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The PLEA: 70 Years of the Bomb

The PLEA: 70 Years of the Bomb

Controlling the Bomb

International Law and The Non-Proliferation Treaty

At the end of World War II, only three countries—the United States, Great Britain, and Canada—held the secrets of nuclear weapons. And only one country—the U.S.—had actually used them. This monopoly on the bomb did not last for long. In a Cold War effort to show its counterbalance of power, the Soviet Union developed its first nuclear weapon in 1949. The United Kingdom followed suit in 1952. In 1960 France joined the nuclear club, with China next to test a nuclear bomb in 1964. A troubling trend was emerging: a 1963 U.S. Department of Defense report estimated that at least 14 countries could have nuclear weapons by the early 1970s.

This rapid proliferation heightened international concern. The more countries with nuclear weapons, the greater the chances of a conflict escalating into nuclear war either purposefully or by tragic error. Of further concern was that the science behind nuclear technology was becoming public knowledge, especially through academic journals. This even led private companies into the pursuit of nuclear research. A world where every country possessed nuclear weapons was becoming a real possibility, and the bombings of Hiroshima and Nagasaki made the consequences of using nuclear weapons well-known.

There were public programs to prepare citizens for nuclear war, nuclear attack drills in schools, and families building bomb shelters.

All this led to an environment of fear. There were public programs to prepare citizens for nuclear war, nuclear attack drills in schools, and families building bomb shelters. Perhaps ironically, even though people were preparing to survive, their chances of survival were slim. While magazines ran pictures of unscathed families happily carrying on in their fallout shelters, one study out of the RAND Corporation suggested that a 3000-megaton nuclear attack on the United States would leave 80% of the population dead.

It was widely agreed that something had to be done to curtail the growth of nuclear weapons. Proposals to limit or completely ban them began to appear not long after the bomb appeared. However, the world had to wait until 1961 for the first major step towards global disarmament, when Ireland proposed a ban on the distribution of nuclear technology. This proposal laid the groundwork for a 1965 United Nations disarmament conference held in Geneva.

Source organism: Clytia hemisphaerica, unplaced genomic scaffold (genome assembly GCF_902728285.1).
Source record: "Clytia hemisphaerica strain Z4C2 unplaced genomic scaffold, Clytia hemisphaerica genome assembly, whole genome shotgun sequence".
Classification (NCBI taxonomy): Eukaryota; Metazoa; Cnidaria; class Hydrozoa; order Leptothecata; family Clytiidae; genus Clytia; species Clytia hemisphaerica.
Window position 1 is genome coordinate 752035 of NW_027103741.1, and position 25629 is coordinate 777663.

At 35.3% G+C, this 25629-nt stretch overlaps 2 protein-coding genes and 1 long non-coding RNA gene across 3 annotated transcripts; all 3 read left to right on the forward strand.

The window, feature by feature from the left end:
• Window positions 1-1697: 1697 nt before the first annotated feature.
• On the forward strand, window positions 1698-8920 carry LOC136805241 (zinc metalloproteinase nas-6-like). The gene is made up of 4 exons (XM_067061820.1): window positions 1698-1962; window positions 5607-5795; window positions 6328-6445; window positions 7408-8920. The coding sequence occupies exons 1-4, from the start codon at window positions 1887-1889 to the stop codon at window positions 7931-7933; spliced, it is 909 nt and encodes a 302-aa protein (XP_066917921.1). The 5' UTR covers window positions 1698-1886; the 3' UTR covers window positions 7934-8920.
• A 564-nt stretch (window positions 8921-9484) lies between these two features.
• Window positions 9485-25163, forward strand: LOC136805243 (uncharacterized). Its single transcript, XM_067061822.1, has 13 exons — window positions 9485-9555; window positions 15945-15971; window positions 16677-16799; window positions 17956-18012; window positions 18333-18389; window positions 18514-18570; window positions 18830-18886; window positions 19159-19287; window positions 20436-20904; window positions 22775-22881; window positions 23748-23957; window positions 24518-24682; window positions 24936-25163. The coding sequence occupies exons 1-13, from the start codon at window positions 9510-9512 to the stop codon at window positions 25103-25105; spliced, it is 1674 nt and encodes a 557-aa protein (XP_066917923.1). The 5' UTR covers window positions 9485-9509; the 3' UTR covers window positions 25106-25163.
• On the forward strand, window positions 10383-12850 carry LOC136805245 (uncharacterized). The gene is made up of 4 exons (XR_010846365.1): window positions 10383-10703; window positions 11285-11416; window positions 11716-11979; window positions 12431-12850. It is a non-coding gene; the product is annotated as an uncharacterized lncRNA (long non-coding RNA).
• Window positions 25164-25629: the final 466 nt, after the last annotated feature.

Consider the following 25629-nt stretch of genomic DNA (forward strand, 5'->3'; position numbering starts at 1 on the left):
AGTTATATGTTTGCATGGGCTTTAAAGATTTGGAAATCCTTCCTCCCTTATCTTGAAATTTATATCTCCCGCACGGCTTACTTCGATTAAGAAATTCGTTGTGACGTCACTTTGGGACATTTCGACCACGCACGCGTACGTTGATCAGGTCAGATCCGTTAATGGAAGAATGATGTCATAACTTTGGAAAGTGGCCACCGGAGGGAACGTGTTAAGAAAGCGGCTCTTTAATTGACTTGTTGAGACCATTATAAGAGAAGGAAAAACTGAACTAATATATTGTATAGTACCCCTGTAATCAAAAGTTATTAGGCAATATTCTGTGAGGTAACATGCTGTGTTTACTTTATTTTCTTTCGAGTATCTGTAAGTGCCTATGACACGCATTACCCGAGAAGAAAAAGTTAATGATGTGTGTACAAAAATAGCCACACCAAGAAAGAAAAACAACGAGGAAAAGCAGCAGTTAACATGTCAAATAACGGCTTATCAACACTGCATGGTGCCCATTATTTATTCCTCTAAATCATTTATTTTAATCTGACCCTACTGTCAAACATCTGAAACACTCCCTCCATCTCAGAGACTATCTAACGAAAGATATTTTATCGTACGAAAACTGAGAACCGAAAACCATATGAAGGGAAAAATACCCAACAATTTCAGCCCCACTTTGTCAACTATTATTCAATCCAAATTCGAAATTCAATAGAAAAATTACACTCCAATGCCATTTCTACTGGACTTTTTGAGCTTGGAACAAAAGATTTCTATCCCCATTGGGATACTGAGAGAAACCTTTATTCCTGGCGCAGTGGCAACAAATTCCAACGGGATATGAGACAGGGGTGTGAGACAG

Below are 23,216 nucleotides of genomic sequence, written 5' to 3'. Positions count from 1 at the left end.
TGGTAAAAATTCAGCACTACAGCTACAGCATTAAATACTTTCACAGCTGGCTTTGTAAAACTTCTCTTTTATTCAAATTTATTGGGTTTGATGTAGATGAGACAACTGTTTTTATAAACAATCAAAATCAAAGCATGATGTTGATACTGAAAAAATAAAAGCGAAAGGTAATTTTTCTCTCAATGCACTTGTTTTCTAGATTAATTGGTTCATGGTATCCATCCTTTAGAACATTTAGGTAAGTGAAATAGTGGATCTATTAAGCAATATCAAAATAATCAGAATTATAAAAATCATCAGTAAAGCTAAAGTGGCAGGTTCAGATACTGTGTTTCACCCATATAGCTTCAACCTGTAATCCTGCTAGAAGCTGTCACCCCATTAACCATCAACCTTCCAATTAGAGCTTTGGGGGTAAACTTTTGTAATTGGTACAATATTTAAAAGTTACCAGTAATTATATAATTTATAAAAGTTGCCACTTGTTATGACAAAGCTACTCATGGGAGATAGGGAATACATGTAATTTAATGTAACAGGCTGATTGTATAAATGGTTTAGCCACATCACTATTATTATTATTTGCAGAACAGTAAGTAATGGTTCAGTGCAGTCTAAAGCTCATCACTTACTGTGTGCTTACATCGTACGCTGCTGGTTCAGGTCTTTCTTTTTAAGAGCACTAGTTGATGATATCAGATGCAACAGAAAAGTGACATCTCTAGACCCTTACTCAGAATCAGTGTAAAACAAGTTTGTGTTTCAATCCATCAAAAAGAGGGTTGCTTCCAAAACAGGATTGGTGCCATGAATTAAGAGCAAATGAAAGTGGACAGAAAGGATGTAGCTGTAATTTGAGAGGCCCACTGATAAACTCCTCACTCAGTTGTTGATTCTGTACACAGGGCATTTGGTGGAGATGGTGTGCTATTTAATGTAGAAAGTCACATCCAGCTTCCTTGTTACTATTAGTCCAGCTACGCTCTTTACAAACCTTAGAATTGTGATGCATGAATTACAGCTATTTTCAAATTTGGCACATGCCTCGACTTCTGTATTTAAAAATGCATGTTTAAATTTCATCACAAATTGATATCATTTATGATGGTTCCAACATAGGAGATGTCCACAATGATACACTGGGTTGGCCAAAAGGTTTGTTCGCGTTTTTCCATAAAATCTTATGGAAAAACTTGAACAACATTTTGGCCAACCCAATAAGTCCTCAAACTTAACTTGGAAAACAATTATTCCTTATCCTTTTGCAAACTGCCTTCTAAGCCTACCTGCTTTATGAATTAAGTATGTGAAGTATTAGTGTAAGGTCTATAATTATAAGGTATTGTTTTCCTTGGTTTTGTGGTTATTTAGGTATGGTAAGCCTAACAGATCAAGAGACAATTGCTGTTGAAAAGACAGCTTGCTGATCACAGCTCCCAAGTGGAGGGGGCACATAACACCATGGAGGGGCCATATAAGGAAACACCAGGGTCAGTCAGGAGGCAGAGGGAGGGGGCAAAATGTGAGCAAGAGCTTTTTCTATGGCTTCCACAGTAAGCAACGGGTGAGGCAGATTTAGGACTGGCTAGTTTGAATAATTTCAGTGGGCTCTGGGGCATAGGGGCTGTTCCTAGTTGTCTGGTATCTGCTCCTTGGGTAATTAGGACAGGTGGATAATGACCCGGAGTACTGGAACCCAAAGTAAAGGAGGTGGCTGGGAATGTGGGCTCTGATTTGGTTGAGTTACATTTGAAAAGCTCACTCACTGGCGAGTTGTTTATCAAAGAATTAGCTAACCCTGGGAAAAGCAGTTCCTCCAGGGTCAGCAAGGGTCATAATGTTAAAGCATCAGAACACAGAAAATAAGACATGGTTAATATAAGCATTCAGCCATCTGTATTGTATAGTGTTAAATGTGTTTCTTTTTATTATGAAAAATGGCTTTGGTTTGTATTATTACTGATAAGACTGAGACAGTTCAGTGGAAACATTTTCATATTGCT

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The General Assembly Hall--the largest room in the Manhattan headquarters of the United Nations--seats over 1,800 people.

The conference resulted in the Treaty on the Non-Proliferation of Nuclear Weapons (NPT). First signed in 1968 and put into effect in 1970, the NPT was built on three pillars meant to limit the spread of nuclear weapons and re-frame the use of nuclear technology:

  1. Non-Proliferation The nuclear power signatories (The U.S., the U.K., the U.S.S.R., then later France and China) agreed not to transfer nuclear weapons or nuclear weapons technology to other states. States without nuclear weapons agreed they would not receive or develop nuclear weapons.
  2. Disarmament Signatories agreed to negotiate in good faith to work towards nuclear disarmament.
  3. Peaceful Use of Nuclear Energy Signatories agreed to be free to share nuclear technology, so long as it was for peaceful purposes such as energy or medical use.

States who signed onto the NPT agreed that they would be subjected to inspections by the International Atomic Energy Agency (IAEA) to ensure compliance with the treaty.

The NPT was meant to last for 25 years, but has been renewed indefinitely by it signatories. Today almost every country in the world has signed on. However, four countries with nuclear weapons have not: India, Israel, and Pakistan have refused to sign, while North Korea has withdrawn from the treaty. It should be noted that Israel has never publically declared it has nuclear weapons, but it is widely-acknowledged that they are in possession of them.